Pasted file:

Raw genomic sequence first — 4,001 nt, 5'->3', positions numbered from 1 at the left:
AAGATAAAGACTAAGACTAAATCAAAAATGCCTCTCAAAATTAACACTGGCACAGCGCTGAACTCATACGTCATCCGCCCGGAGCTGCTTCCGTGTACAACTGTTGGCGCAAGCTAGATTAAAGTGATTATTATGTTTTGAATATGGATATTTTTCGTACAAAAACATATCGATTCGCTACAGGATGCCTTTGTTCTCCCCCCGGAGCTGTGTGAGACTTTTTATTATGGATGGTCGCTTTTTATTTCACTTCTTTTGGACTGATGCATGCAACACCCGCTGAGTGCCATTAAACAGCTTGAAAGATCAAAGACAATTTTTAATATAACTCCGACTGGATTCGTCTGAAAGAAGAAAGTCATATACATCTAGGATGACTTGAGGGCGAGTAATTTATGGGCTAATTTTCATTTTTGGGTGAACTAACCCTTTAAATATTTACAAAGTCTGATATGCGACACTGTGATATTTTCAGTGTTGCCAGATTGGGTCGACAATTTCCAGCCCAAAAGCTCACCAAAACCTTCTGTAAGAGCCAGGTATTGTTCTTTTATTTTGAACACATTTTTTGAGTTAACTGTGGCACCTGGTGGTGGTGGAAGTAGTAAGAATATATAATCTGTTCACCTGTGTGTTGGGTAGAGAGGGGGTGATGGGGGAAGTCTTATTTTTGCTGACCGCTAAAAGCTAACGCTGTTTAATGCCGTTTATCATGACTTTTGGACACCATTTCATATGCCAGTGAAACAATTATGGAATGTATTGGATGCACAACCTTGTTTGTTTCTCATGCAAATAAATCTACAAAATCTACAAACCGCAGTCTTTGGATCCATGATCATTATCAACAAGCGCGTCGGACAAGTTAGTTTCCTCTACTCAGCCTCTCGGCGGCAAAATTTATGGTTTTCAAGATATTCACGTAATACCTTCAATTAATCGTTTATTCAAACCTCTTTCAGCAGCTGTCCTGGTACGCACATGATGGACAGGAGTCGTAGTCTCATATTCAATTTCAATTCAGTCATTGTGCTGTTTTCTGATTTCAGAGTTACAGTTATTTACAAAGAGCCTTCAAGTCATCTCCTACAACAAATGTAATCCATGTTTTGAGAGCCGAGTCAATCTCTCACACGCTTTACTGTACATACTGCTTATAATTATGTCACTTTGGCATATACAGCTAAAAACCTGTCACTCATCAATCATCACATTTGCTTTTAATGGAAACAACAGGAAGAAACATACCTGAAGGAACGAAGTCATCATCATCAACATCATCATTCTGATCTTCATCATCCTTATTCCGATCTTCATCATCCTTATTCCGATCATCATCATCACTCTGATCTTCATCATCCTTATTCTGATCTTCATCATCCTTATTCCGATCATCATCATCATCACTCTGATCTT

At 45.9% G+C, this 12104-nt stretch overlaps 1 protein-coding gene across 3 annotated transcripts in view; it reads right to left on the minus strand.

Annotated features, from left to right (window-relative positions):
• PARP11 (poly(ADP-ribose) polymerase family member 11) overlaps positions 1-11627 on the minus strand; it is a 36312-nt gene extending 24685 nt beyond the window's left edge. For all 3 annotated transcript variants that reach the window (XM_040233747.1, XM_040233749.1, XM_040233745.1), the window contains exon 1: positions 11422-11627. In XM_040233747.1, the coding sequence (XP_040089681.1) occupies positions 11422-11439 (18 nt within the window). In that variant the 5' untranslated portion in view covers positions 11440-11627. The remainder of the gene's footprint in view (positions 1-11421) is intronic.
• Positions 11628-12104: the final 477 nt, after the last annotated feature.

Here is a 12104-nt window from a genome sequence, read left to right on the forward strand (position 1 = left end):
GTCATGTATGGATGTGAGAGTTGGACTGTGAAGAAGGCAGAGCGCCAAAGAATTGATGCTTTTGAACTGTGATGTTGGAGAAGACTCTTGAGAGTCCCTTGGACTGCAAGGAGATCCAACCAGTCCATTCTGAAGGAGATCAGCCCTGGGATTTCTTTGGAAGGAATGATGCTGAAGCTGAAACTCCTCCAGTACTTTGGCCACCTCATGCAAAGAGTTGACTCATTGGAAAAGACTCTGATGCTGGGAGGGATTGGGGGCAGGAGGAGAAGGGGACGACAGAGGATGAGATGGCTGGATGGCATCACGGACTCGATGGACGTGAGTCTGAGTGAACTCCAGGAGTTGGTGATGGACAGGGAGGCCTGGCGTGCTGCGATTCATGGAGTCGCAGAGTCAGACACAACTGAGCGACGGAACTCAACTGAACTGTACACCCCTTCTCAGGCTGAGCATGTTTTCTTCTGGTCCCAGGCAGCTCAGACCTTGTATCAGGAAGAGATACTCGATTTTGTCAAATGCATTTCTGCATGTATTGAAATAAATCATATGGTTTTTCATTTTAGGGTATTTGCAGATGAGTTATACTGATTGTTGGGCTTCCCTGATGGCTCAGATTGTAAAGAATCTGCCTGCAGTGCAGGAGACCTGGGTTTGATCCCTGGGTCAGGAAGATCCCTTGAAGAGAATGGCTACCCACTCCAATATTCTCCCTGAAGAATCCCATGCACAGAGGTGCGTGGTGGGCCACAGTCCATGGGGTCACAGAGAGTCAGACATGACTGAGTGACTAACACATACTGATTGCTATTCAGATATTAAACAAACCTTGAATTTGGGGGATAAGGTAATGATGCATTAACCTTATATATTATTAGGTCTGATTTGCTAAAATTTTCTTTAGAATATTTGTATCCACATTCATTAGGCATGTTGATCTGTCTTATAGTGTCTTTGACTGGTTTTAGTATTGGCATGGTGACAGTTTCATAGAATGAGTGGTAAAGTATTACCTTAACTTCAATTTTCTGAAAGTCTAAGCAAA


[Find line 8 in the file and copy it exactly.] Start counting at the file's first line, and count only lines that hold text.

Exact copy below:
GTCATGTATGGATGTGAGAGTTGGACTGTGAAGAAGGCAGAGCGCCAAAGAATTGATGCTTTTGAACTGTGATGTTGGAGAAGACTCTTGAGAGTCCCTTGGACTGCAAGGAGATCCAACCAGTCCATTCTGAAGGAGATCAGCCCTGGGATTTCTTTGGAAGGAATGATGCTGAAGCTGAAACTCCTCCAGTACTTTGGCCACCTCATGCAAAGAGTTGACTCATTGGAAAAGACTCTGATGCTGGGAGGGATTGGGGGCAGGAGGAGAAGGGGACGACAGAGGATGAGATGGCTGGATGGCATCACGGACTCGATGGACGTGAGTCTGAGTGAACTCCAGGAGTTGGTGATGGACAGGGAGGCCTGGCGTGCTGCGATTCATGGAGTCGCAGAGTCAGACACAACTGAGCGACGGAACTCAACTGAACTGTACACCCCTTCTCAGGCTGAGCATGTTTTCTTCTGGTCCCAGGCAGCTCAGACCTTGTATCAGGAAGAGATACTCGATTTTGTCAAATGCATTTCTGCATGTATTGAAATAAATCATATGGTTTTTCATTTTAGGGTATTTGCAGATGAGTTATACTGATTGTTGGGCTTCCCTGATGGCTCAGATTGTAAAGAATCTGCCTGCAGTGCAGGAGACCTGGGTTTGATCCCTGGGTCAGGAAGATCCCTTGAAGAGAATGGCTACCCACTCCAATATTCTCCCTGAAGAATCCCATGCACAGAGGTGCGTGGTGGGCCACAGTCCATGGGGTCACAGAGAGTCAGACATGACTGAGTGACTAACACATACTGATTGCTATTCAGATATTAAACAAACCTTGAATTTGGGGGATAAGGTAATGATGCATTAACCTTATATATTATTAGGTCTGATTTGCTAAAATTTTCTTTAGAATATTTGTATCCACATTCATTAGGCATGTTGATCTGTCTTATAGTGTCTTTGACTGGTTTTAGTATTGGCATGGTGACAGTTTCATAGAATGAGTGGTAAAGTATTACCTTAACTTCAATTTTCTGAAAGTCTAAGCAAA